I make no secret of the fact that I’m not particularly ‘normal’. I’ve a convoluted self-identity, I partake in unusual hobbies, I’m almost certainly neurodivergent in a way I’ve never seen benefit in having diagnosed.
I’m weird, but I’m okay with that. It doesn’t really affect most of the things I do. Pretty much everyone I know, on an individual level, is accommodating with my little weirdsies.
There is one area of life where there’s frequently a conflict of expectations: work.
The work environment, at least in the desk-based jobs typical of the tech industry, seems to insist on communication skills above many others. It insists that success be put into quantifiable numbers. It insists that upward mobility comes with responsibility over a greater number of people.
And I—with all my little weirdsies—do not gel with this at all.
I don’t like appearing on camera or presenting before an audience. They trigger my dysphoria and anxiety.
I don’t like making small talk. I’m a listener more than a speaker.
I don’t like selling myself to others. From my perspective, I’m pretty unremarkable and a braggart I am not.
I don’t like sitting in meetings. I need to be doing something with my hands to not succumb to boredom.
I don’t like critiquing other people. I trust others to always be trying their best and I despise having to tell them that their best isn’t good enough.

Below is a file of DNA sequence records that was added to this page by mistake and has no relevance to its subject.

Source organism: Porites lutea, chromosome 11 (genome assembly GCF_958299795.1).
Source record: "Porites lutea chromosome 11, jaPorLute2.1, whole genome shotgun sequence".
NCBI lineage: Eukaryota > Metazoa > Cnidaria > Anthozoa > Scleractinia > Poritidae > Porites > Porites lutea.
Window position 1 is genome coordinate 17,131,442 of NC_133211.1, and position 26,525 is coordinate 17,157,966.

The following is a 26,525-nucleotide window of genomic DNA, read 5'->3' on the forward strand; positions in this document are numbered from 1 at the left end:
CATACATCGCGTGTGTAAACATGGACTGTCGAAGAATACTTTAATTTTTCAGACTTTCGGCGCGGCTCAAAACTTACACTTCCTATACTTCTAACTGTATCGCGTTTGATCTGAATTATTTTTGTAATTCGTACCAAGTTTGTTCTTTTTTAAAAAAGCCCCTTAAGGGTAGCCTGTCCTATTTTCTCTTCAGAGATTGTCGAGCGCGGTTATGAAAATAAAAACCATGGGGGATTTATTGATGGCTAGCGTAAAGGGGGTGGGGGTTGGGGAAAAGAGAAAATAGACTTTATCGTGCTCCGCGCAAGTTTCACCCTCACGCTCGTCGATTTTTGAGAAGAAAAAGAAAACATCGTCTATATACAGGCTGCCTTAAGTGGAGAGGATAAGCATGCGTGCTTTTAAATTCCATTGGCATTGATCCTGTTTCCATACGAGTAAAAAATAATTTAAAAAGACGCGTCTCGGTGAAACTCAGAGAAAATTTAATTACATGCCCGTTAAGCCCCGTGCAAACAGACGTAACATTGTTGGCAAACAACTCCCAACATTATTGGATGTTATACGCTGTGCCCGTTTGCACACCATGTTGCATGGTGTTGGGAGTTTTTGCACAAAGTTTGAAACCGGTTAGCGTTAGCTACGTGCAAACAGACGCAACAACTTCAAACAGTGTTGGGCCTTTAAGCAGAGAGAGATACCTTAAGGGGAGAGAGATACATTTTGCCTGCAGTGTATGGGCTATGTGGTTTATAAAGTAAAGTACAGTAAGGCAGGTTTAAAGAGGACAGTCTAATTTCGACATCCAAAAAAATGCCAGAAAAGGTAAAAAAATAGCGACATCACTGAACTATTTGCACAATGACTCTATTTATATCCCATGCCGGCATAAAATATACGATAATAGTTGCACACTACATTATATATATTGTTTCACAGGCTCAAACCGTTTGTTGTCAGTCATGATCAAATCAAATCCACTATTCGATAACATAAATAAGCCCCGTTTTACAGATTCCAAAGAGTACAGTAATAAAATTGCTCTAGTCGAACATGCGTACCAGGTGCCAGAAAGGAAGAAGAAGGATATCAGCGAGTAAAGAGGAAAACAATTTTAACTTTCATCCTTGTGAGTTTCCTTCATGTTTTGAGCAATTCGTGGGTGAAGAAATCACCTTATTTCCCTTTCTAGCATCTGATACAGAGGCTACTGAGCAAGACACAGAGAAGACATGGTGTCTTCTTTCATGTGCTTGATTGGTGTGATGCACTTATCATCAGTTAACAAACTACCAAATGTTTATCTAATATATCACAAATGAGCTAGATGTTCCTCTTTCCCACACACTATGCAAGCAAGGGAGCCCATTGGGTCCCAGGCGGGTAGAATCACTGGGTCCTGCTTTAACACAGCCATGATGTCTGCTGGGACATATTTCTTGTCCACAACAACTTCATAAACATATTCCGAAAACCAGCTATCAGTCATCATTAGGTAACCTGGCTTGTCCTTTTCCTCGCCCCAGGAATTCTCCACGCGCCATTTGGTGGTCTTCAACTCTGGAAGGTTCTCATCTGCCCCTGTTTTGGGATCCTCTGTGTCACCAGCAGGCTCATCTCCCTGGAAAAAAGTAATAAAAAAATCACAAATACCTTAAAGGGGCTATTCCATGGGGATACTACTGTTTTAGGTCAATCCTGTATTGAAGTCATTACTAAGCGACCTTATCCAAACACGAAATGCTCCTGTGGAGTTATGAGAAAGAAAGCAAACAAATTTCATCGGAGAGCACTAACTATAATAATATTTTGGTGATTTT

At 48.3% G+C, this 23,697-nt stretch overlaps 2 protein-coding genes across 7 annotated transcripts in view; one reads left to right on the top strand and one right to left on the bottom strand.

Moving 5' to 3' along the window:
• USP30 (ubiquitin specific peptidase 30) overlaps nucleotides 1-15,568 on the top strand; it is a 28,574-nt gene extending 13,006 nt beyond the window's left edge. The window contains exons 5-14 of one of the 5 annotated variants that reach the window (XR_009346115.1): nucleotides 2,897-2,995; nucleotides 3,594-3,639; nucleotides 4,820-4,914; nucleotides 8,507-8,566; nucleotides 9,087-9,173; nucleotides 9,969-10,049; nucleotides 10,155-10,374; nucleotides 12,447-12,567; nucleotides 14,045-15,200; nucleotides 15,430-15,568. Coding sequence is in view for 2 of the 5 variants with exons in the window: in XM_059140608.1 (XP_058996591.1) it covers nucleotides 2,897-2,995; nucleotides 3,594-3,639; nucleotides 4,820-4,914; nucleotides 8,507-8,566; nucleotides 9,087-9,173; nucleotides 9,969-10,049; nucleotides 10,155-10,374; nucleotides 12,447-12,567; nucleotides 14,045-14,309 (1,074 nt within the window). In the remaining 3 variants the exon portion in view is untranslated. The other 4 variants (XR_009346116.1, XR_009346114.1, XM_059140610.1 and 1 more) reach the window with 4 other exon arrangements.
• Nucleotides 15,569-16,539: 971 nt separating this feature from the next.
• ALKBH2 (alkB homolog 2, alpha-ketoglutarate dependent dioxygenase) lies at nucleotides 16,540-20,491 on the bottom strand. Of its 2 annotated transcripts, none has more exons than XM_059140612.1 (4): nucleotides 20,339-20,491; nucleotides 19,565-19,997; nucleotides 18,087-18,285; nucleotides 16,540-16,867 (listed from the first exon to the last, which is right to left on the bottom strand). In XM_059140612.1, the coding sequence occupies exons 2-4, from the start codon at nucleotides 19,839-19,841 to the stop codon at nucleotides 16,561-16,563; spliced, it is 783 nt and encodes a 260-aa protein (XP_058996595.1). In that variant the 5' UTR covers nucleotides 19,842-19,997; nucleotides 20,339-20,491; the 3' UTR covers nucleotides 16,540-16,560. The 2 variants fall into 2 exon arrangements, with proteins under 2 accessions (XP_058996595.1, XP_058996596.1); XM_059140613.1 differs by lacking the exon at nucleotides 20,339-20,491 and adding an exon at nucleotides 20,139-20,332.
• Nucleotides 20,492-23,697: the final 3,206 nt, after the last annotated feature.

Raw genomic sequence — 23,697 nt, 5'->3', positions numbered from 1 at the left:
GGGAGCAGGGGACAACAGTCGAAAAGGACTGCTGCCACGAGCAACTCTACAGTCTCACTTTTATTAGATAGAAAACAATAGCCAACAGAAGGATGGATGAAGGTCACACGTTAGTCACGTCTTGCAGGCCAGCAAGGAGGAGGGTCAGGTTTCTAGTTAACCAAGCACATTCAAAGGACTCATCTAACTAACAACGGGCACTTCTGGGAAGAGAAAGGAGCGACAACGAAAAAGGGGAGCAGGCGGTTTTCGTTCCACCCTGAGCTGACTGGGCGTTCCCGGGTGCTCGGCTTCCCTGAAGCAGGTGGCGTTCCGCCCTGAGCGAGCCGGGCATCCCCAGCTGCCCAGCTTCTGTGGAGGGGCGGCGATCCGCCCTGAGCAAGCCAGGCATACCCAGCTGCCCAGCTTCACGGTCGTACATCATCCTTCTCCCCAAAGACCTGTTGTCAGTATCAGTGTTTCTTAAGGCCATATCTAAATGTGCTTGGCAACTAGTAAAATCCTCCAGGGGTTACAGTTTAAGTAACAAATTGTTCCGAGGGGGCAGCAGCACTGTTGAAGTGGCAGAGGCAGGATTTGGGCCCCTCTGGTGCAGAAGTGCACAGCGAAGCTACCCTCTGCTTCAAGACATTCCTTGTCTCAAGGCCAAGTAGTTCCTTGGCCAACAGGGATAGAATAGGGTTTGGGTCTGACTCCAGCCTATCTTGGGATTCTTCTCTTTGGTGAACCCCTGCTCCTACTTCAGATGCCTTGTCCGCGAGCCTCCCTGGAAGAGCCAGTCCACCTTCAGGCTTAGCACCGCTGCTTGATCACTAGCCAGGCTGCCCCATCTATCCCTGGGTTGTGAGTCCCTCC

I don’t like working from an office. I find the lack of control over my environment uncomfortable and the presence of other people distracting.
I don’t like managing people. I don’t want to be in charge of others, I don’t consider being in charge of others a quantifier for success. I’d rather be scrabbling around with code than directing others on how to do the same thing.
That isn’t to say that I can’t do those things. I’ve talked to strangers in airports, taken on leadership roles in organisations, done talks and tried teaching. These things are possible, but they are a mask, and maintaining that mask is incredibly mentally exhausting.
Imagine a presentation. Not a long one, say just 15 minutes, presented to a group of just a few dozen people. The presentation will probably go fine. From the outside, it’ll probably seem cool, collected and well-informed.
Inside I’ll be a writhing mess, paranoid that things are going badly, anxious about arbitrary things like time limits, fighting hard to resist the instinct to flee. That’s the power of the mask.
When the arithmetic of doing a 15-minute presentation is three hours of preparation stress, an hour of sick-to-my-stomach anxiety, 15 minutes or so of basically everything I hate doing, and another hour or more afterwards just to recover… well, it’s probably not worth doing the 15-minute presentation.
That is just an example. A lot of the things that apply to presentations also apply to meetings, job interviews, wedding speeches, feedback sessions, and basically anywhere one is placed in a position of attention or authority over others. Doable, but difficult to such a degree that it seldom feels worth having done it afterwards.
It doesn’t really give me much optimism for the future when upward mobility in virtually every job seems to be based on networking, selling your achievements and being in charge of other people much more than having relevant skills or good decision-making ability.
I’m personally content to be a maker, not a manager. I just want to create and let my craftsmanship speak for itself without the overhead of justifying why I should be allowed to create or why what I make has value.
If only the rest of the world was designed that way.